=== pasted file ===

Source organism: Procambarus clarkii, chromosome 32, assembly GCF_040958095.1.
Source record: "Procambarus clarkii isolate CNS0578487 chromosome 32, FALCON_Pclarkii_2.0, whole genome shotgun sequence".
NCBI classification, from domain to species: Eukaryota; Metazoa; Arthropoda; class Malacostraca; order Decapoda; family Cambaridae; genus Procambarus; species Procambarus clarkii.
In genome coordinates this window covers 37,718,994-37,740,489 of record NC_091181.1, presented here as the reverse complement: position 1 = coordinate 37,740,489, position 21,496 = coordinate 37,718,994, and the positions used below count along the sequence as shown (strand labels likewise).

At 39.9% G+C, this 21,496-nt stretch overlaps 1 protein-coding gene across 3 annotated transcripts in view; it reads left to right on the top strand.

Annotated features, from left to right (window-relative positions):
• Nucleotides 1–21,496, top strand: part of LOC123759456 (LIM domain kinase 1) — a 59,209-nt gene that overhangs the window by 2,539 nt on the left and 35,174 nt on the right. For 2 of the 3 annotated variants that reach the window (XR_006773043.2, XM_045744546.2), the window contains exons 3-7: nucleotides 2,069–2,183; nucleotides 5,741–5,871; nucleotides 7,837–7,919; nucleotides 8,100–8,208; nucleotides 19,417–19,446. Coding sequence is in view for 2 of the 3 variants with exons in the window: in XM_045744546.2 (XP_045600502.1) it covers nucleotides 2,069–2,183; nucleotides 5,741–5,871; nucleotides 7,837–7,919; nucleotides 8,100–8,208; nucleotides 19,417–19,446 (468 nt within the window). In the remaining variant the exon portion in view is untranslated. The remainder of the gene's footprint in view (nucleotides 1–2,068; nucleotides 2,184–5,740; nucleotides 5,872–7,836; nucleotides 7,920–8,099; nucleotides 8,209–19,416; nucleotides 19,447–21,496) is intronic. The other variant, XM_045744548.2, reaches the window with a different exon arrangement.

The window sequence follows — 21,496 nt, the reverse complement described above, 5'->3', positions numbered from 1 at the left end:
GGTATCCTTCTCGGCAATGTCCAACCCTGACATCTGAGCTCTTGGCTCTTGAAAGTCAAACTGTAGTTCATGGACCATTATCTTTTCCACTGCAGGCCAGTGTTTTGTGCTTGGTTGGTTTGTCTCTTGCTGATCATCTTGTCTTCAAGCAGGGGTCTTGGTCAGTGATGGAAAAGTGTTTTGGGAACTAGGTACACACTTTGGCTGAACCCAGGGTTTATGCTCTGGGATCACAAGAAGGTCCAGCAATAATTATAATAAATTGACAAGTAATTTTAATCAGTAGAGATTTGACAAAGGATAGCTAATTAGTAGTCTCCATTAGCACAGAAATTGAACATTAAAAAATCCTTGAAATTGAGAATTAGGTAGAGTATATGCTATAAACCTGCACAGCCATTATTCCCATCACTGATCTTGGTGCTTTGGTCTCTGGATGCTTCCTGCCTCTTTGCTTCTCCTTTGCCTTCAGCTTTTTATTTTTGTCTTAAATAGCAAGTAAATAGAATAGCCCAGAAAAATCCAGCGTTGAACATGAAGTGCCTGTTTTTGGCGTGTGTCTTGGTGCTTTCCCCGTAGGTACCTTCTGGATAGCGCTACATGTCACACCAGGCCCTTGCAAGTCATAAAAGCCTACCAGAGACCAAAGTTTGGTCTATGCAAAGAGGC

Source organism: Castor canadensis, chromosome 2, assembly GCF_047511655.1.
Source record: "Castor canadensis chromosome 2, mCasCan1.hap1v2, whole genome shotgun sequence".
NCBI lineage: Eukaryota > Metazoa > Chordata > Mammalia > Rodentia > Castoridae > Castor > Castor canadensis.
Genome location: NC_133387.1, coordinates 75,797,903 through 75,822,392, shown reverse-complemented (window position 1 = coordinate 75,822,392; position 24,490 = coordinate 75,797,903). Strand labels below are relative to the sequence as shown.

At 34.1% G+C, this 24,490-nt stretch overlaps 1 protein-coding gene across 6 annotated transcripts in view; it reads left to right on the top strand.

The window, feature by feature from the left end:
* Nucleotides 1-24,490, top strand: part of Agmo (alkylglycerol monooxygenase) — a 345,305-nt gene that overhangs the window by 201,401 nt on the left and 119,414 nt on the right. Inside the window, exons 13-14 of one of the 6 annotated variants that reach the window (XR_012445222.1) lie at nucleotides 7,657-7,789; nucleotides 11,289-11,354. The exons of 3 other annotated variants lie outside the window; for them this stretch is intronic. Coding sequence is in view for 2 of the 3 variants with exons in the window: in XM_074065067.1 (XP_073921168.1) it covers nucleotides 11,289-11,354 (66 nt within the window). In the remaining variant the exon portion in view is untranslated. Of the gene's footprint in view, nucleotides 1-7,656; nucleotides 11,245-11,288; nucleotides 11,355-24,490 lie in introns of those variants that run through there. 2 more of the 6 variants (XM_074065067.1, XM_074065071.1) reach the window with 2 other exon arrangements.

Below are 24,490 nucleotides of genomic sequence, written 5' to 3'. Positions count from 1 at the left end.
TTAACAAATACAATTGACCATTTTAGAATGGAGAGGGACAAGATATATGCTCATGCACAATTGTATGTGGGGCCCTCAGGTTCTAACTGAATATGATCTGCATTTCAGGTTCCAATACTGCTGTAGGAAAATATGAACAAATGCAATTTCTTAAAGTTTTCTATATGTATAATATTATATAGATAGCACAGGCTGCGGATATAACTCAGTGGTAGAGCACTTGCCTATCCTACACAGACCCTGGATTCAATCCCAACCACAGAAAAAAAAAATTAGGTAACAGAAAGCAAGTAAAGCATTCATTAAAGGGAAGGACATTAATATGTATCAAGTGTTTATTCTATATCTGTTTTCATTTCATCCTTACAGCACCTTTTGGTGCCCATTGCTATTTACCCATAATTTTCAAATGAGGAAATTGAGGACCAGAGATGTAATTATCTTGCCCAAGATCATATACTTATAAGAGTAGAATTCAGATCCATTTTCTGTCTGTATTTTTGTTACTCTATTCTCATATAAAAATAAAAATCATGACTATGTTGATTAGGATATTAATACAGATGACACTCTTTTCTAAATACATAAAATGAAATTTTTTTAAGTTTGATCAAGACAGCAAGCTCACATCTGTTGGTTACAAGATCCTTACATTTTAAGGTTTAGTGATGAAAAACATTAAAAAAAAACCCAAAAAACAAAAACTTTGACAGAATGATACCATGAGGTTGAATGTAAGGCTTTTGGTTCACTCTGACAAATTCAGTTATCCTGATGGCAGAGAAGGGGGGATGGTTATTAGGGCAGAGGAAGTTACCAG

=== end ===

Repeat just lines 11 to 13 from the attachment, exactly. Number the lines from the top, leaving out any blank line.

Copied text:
Source record: "Castor canadensis chromosome 2, mCasCan1.hap1v2, whole genome shotgun sequence".
NCBI lineage: Eukaryota > Metazoa > Chordata > Mammalia > Rodentia > Castoridae > Castor > Castor canadensis.
Genome location: NC_133387.1, coordinates 75,797,903 through 75,822,392, shown reverse-complemented (window position 1 = coordinate 75,822,392; position 24,490 = coordinate 75,797,903). Strand labels below are relative to the sequence as shown.